Colossians 2:6-8 says, “So then, just as you received Christ Jesus as Lord, continue to live your lives in him,  rooted and built up in him, strengthened in the faith as you were taught, and overflowing with thankfulness.  See to it that no one takes you captive through hollow and deceptive philosophy, which depends on human tradition and the elemental spiritual forces of this world rather than on Christ.” 

Just like a tree that receives nutrients and stays rooted to the ground, when we live in the teachings and love of Jesus, we stay firm in him and are built up.  Our spirits grow, our faith expands, our love multiplies.  Jesus is our hub, the center of our lives where we draw all of our strength.  We must fight the urge to follow earthly philosophies that are only rooted in the traditions and faulty wisdom of man and begin to think and act like Jesus in order to blossom.

Today, the roots of that old tree are still under the ground.  Not water or rot or even termites have been able to destroy them.  And we can be like that as well.  A life focused on Jesus is a life that’s strong till the end.  Stay rooted in Christ and you’ll be amazed at how much you grow!


A Gentle Whisper

Sunrise in Destin, Florida
Sunrise in Destin, Florida

I am in love with the wilderness. Not just the wild that is far removed from the touch of human civilization although that is best. I love any place in the outdoors where I can commune with God while in nature. There’s something about the silence and solitude the wilderness affords that allows me to feel closer to my God and to better hear him when he is speaking to my heart.

Along the Wonderland Trail, Mt. Rainier National Park
Along the Wonderland Trail, Mt. Rainier National Park

I’ve alluded to this before, but I most enjoy hiking a backcountry trail, a path of least resistance through the woods and mountains where my cares melt away and I can sense the gentle whisper of God. Elijah once felt the presence of God this way. We think we must find God in the extreme events, the situations of power and strength. And while God is found there as well, He can just as easily be hidden in the small things. In 1 Kings 19:11-12 it reads…

“The Lord said, ‘Go out and stand on the mountain in the presence of the Lord, for the Lord is about to pass by.’  Then a great and powerful wind tore the mountains apart and shattered the rocks before the Lord, but the Lord was not in the wind. After the wind there was an earthquake, but the Lord was not in the earthquake. After the earthquake came a fire, but the Lord was not in the fire. And after the fire came a gentle whisper.”

Like Elijah, we too wait for God in the extraordinary. Especially in worship, Christians think that God can only be found in newer praise songs or in the words of a dynamic speaker. Elijah found God in a gentle whisper and he was able to recognize him because of the silence and solitude of the wilderness. “Be still and know that I am God”. (Psalm 46:10).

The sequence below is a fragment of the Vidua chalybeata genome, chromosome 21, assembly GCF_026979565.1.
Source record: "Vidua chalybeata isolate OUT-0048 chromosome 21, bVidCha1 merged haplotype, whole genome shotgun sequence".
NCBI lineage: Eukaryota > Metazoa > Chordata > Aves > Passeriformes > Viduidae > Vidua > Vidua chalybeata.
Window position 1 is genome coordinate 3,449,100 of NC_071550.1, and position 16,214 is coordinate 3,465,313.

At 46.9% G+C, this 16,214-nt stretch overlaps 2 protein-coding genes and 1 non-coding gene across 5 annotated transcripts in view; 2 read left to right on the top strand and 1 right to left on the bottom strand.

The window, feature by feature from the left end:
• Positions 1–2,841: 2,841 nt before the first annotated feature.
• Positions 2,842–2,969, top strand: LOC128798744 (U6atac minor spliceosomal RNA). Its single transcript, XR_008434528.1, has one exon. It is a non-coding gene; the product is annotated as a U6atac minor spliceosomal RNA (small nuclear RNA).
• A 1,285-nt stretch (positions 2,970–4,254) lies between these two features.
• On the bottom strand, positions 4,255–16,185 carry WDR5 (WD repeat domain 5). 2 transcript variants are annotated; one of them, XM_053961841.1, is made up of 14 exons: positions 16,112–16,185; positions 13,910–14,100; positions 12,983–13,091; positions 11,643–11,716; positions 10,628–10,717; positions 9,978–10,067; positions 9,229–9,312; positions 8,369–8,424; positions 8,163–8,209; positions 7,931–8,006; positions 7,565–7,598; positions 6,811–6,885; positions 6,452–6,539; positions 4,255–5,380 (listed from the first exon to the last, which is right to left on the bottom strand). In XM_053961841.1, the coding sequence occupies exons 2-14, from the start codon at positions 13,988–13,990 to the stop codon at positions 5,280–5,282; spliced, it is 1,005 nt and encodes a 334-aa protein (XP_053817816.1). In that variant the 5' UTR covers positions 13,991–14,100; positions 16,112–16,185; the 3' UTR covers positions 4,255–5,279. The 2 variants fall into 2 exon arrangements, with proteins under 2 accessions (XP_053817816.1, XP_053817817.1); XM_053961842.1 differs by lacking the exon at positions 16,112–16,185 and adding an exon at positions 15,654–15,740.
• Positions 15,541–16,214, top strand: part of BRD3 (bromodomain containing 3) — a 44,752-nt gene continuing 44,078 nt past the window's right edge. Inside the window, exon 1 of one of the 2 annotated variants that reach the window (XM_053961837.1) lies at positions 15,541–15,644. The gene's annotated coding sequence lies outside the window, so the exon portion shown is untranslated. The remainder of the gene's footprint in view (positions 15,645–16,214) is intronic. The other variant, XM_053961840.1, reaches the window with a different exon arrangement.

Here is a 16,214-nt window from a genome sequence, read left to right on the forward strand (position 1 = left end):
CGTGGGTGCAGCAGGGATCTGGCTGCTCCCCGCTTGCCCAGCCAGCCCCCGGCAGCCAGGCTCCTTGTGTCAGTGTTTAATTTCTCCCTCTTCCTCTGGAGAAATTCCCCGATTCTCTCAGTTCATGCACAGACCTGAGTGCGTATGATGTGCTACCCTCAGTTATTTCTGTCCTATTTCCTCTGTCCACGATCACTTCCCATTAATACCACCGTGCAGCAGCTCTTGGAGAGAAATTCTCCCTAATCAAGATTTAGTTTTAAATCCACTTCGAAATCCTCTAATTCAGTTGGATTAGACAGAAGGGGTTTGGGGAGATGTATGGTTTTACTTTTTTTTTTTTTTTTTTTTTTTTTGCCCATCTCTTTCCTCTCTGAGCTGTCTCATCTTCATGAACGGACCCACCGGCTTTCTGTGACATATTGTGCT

Really take the time to find a place away from the hectic world we live in. Whether it be the beach, a wooded trail or an expansive mountain vista, go there to look and listen to the world around you. See God in his perfect creation and pay attention to his call in your soul. You may feel him far better than you ever have before.



A hiker’s worst nightmare met me on one of my recent hikes on the Appalachian Trail.  My destination for the night, Icewater Springs Shelter, was still a few miles away and a thunderstorm was rolling in.  Being on a ridgeline at 5900′ with lightning popping around you is definitely not a comfortable feeling.  I knew where the shelter was, I was on a well-marked trail, I knew I could make it.

Even though the shelters are 3-sided affairs, open to the elements on one side, the relative safety they provide is still comforting.  I did arrive safely at the shelter that day and, from the comfort of my sleeping bag, watched a powerful storm move by that evening.  The lightning flashed brilliantly around me and the thunder rolled and echoed off the surrounding mountains.  It was amazing to behold, but I had luckily found home and safety for the night.

Icewater Springs Shelter (Appalachian Trail)
Icewater Springs Shelter
(Appalachian Trail)

In Psalm 91:4, God promises us this same kind of comfort.  “He will cover you with his feathers, and under his wings you will find refuge.”  It brings much peace to know that God is always where we can find him.  His truth and love never change and he never departs from us.  His wings are spread, beckoning us to find refuge beneath them.  When we do, we find protection and security from the world around us; a contentment beyond explanation.